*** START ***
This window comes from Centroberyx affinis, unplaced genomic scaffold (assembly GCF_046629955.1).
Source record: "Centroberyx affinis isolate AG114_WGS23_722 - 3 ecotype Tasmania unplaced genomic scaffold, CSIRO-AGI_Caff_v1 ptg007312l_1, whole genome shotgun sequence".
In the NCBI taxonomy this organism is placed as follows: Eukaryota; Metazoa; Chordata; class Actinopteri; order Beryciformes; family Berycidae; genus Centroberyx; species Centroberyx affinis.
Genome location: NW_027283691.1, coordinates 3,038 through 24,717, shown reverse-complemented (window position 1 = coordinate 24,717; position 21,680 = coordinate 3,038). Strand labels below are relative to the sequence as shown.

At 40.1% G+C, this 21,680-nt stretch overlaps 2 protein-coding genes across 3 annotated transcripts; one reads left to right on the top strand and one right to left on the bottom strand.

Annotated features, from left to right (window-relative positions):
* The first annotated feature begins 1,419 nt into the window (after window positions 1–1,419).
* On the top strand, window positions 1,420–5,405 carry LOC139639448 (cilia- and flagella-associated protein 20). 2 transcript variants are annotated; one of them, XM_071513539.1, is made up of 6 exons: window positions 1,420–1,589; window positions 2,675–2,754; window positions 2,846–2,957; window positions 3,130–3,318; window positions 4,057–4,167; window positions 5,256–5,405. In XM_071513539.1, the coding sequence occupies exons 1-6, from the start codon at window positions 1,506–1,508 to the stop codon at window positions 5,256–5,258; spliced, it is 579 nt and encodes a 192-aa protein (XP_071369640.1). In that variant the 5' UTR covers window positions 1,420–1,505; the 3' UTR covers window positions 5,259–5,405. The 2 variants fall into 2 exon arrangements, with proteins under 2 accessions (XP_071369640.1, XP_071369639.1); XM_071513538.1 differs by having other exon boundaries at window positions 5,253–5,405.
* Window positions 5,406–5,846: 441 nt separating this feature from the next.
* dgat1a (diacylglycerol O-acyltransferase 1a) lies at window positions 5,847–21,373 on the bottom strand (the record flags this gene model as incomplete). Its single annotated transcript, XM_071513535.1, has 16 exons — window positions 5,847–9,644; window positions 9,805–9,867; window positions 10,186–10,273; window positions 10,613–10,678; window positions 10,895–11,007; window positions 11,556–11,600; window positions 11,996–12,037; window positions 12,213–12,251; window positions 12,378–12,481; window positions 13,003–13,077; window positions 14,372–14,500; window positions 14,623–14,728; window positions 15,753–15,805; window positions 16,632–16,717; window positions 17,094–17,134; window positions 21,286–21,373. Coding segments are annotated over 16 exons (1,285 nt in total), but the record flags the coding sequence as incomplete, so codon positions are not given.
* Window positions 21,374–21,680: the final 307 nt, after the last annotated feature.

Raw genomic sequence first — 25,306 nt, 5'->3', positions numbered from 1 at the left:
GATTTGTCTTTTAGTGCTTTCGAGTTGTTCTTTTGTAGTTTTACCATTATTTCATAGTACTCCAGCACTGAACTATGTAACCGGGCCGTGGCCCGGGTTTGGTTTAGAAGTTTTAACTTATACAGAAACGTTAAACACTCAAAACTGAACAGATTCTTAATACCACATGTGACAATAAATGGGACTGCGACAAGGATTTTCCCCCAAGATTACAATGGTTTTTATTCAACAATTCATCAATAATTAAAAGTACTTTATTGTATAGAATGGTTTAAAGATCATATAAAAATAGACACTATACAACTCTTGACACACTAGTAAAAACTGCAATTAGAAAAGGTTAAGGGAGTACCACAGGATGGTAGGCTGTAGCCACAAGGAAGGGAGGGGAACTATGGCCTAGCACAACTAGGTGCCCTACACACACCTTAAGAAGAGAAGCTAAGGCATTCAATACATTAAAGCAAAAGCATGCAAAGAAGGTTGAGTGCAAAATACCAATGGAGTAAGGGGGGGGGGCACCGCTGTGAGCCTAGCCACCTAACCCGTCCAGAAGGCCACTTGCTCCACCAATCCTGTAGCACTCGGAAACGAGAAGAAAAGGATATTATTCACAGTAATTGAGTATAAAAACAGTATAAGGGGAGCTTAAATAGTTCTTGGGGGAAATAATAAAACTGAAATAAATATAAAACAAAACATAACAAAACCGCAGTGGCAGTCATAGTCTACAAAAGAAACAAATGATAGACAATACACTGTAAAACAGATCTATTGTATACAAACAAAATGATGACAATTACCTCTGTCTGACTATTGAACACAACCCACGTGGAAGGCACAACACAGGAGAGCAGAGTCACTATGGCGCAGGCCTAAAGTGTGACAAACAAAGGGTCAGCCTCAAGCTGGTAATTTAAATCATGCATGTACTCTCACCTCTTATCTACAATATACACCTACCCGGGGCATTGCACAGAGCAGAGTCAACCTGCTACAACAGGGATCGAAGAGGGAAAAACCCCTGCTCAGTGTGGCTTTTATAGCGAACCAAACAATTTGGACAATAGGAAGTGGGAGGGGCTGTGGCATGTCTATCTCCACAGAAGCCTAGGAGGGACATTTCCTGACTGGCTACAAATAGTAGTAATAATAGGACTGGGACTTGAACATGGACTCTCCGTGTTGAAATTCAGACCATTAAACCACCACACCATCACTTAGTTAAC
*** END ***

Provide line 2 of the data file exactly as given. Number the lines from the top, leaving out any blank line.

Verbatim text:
Source record: "Centroberyx affinis isolate AG114_WGS23_722 - 3 ecotype Tasmania unplaced genomic scaffold, CSIRO-AGI_Caff_v1 ptg007312l_1, whole genome shotgun sequence".